What Type of Pain Medication Is Safe with Eliquis?

Eliquis is usually given to people at risk for developing blood clots from conditions, such as abnormal heart rhythms. Eliquis is an anticoagulant (i.e. ‘blood thinner) used for the prevention of stroke, deep vein thrombosis and pulmonary embolism. It is a good alternative to warfarin (a commonly used blood thinner) as it typically has a more consistent effect and doesn’t require INR monitoring (a coagulation test), making a more convenient option for many.

Studies of Elqiuis show that the most common adverse events were related to bleeding. Many of the bleeding events were minor but there is the risk of more serious events such GI bleeds and major hemorrhage. Due to this, you want to avoid concurrent use of medication that further thins the blood.

How do different medications interact with Eliquis?

Use of this lifesaving medication requires caution with other drugs, especially painkillers called nonsteroidal anti-inflammatory drugs (NSAIDs), such as nurofen, Panadol, paracetamol and aspirin. Although plenty of people take the risk to relieve aches and pains.

One-quarter of these major bleeds happen within eight days of taking an NSAID but some bleeds may happen with a single dose. The risk of bleeding is higher for people atrial fibrillation, who take a blood thinner and use an NSAID.

Patients who use blood thinners such as Eliquis should not take them. If you are taking an NSAID while taking an anticoagulant, your risk of a major bleed is double what it would be if you weren’t taking an NSAID.

What Type of Pain Medication Is Safe with Eliquis

Nurofen (Ibuprofen) and Eliquis Interaction.

Ibuprofen (brand names Nurofen, Advil, Motrin) is classified as an NSAID (non-steroidal anti-inflammatory drug). It is well known that NSAIDs inhibit blood platelet aggregation and can increase bleeding time. While this typically isn’t an issue with short time use, if NSAIDs are combined with blood thinners, the risk greatly increases.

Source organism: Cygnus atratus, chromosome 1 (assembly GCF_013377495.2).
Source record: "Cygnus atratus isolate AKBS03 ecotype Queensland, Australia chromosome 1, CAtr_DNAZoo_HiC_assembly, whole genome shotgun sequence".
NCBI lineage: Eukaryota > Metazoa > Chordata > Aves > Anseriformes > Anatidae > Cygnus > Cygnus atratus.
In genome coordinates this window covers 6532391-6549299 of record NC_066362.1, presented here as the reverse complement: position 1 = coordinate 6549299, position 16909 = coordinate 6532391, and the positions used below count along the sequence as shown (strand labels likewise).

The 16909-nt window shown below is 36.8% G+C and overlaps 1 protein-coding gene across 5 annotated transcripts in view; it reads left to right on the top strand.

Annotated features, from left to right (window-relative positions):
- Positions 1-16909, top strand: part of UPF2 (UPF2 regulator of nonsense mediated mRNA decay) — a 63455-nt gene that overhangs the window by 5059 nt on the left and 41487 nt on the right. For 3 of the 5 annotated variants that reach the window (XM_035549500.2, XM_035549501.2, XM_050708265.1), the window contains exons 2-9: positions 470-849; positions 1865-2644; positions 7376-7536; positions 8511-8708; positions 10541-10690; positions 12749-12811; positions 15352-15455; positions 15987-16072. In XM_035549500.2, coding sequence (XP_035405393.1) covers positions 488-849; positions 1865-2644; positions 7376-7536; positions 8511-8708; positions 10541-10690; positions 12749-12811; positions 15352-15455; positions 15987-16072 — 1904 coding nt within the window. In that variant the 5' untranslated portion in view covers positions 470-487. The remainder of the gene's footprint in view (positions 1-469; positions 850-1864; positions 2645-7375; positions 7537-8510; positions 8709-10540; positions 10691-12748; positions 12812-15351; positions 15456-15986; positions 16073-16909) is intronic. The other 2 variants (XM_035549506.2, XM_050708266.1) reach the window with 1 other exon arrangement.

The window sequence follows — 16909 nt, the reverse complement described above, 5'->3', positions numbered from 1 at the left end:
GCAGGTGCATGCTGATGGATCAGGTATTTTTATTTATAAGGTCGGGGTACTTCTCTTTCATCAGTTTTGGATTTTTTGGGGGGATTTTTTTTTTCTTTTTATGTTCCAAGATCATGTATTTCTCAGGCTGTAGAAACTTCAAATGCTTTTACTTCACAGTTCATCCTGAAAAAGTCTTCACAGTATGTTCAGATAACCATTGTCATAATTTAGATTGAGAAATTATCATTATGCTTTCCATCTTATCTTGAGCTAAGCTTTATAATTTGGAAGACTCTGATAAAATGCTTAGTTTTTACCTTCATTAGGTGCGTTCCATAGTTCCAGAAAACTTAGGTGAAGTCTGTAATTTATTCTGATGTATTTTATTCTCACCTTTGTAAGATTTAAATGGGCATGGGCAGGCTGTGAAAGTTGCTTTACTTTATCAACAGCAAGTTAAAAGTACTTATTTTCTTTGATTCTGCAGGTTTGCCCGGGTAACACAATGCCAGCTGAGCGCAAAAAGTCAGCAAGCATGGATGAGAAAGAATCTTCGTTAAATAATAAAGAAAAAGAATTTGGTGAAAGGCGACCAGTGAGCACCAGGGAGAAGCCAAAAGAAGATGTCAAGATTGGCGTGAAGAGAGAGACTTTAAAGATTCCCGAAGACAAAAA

You should not take nurofen with Eliquis. Taking the combination is known to increase the risk of bleeding episodes.

Additionally, one of the negative aspects of Eliquis is the fact that the blood thinning effect of the drug is not easily reversed. If uncontrolled bleeding occurs as a result of a medication interaction, there is no established way to reverse the anticoagulant effect of Eliquis. 

Is Nurofen (Ibuprofen) safe with eliquis?

Due to the potential of serious bleeding events, you should not take Eliquis with any other medication that thins the blood, which includes nurofen ibuprofen. There are many alternative pain medications you can take in place of ibuprofen such as Tylenol (acetaminophen).

Panadol and Eliquis

Is Panadol safe with eliquis?

Panadol is recommended as a first-line analgesic and antipyretic therapy in patients receiving short- and long-term oral anticoagulation. However, there is an increased INR level in patients treated with eliquis and panadol given at the maximum recommended dose of 4g per day.

Paracetamol and Eliquis Interaction

Is paracetamol safe with eliquis?

Using paracetamol together with eliquis is generally considered safe. However, the risk for bleeding may increase if higher dosages of acetaminophen (more than 1300 mg/day) are used for more than a few days at a time, especially in individuals who are elderly, consume alcohol regularly, or have poor nutrition. Talk to your doctor if you have any questions or concerns. Your doctor may be able to prescribe alternatives that do not interact, or you may need a dose adjustment or more frequent monitoring of your INR to safely use both medications.

Aspirine and Eliquis Interaction

Using Eliquis together with aspirin may increase the risk of bleeding, including severe and sometimes fatal haemorrhage.

Is aspirine safe with Eliquis?

The absolute risk for a major bleeding episode for a patient taking aspirine and Eliquis is nearly double that of a patient not on aspirin. You should seek immediate medical attention if you experience any unusual bleeding or bruising, or have other signs and symptoms of bleeding such as dizziness; light-headedness; red or black, tarry stools; coughing up or vomiting fresh or dried blood that looks like coffee grounds; severe headache; and weakness.

Conclusion

If you’re taking a blood thinner, your options for pain relief are limited. When the pain is excruciating and painkillers are the only option, especially when you’ve tried everything and when the pain won’t go away, talk to a specialist. When painkillers are needed, it’s best to use the lowest dose that reduces symptoms and to stop taking them if the symptoms subside. Always make sure you talk to your doctor before mixing any type of painkiller with a blood thinner.

For patients taking another form of NSAID plus a blood thinner, there was triple the risk compared to those taking the blood thinner alone.

Most doctors warn that if you’re taking a blood thinner, do not take an NSAID. If you have a headache or aching muscles or joints, take generic Tylenol (acetaminophen).

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